Of greater cheer were the showings of James Anderson and Stuart Broad. When conditions offered swing, as they did at Lord's against India last summer, Anderson was superb. But only for so long can he can get by on the occasional fine showing. On the flatter pitch that we will see at Napier, he needs to display improved control, so batsmen do not run away when wickets are hard to come by. Stuart Broad was not flattered by his figures but provided another sign of his readiness for international cricket, probing away and delivering the key wicket of Stephen Fleming.
Yet this was far from the perfect performance: for one, the fielding deteriorated alarmingly from the phenomenal catching on-show at Hamilton. And, yet again, the top-order displayed their depressing propensity for getting in then out - alarmingly, none of the top six have even hit 70 all series. Andrew Strauss probably did 'just enough' to remain in the side, but it is an indictement of the current set-up that a scratchy 40 every game, together with fast-fading memories of innings from the past, are sufficient for a man to retain his place.
One suspects England will not take the clear-sighted view that he patently looks no more like succeeding than he did when he was dropped. When he does go, the belated inclusion of Owais Shah may act as the catalyst for other batsmen to get out of the 'comfort zone' that seems to be afflicting them.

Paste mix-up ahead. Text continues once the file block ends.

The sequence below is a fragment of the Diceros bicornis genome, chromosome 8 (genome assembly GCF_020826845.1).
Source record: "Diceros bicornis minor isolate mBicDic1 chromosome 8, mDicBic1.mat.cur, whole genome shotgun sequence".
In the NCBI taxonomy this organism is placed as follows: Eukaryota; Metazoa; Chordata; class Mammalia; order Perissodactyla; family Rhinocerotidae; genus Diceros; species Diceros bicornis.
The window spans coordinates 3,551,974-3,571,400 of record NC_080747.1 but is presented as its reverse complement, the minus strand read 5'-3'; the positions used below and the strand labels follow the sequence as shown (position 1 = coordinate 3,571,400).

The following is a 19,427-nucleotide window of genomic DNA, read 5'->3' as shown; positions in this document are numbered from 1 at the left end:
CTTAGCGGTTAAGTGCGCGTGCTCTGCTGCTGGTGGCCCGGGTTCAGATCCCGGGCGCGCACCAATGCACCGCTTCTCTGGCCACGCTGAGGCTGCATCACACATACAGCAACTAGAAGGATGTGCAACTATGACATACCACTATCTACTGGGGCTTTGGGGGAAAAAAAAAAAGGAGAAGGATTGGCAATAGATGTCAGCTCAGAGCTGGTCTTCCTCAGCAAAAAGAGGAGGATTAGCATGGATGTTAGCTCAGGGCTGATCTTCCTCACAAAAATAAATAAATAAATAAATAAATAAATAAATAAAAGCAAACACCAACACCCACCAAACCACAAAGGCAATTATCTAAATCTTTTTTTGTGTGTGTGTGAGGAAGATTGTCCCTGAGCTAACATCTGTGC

For England to seal the series on a pitch that will be less conducive to seam-bowling than this, more is needed from Monty Panesar, who averages 48 over his last eight Tests. It is now time for him to regain the vivaciousness and sheer joy he brought to his early Tests.
Certainly England batted with more purpose in Wellington than they had in Hamilton on a pitch that was giving much more help to the bowlers. However, they were indebted to Paul Collingwood and the increasingly impressive Tim Ambrose to take them to a score probably a hundred runs above par. The reshaped bowling unit, however, was the most impressive aspect for England, with James Anderson in the first innings and Ryan Sidebottom in the second taking five each and Stuart Broad bowling much better than his figures gave him credit for. It is also encouraging that Vaughan is confident enough to turn to Collingwood to fulfil a role as the fourth seamer giving the side a much better balance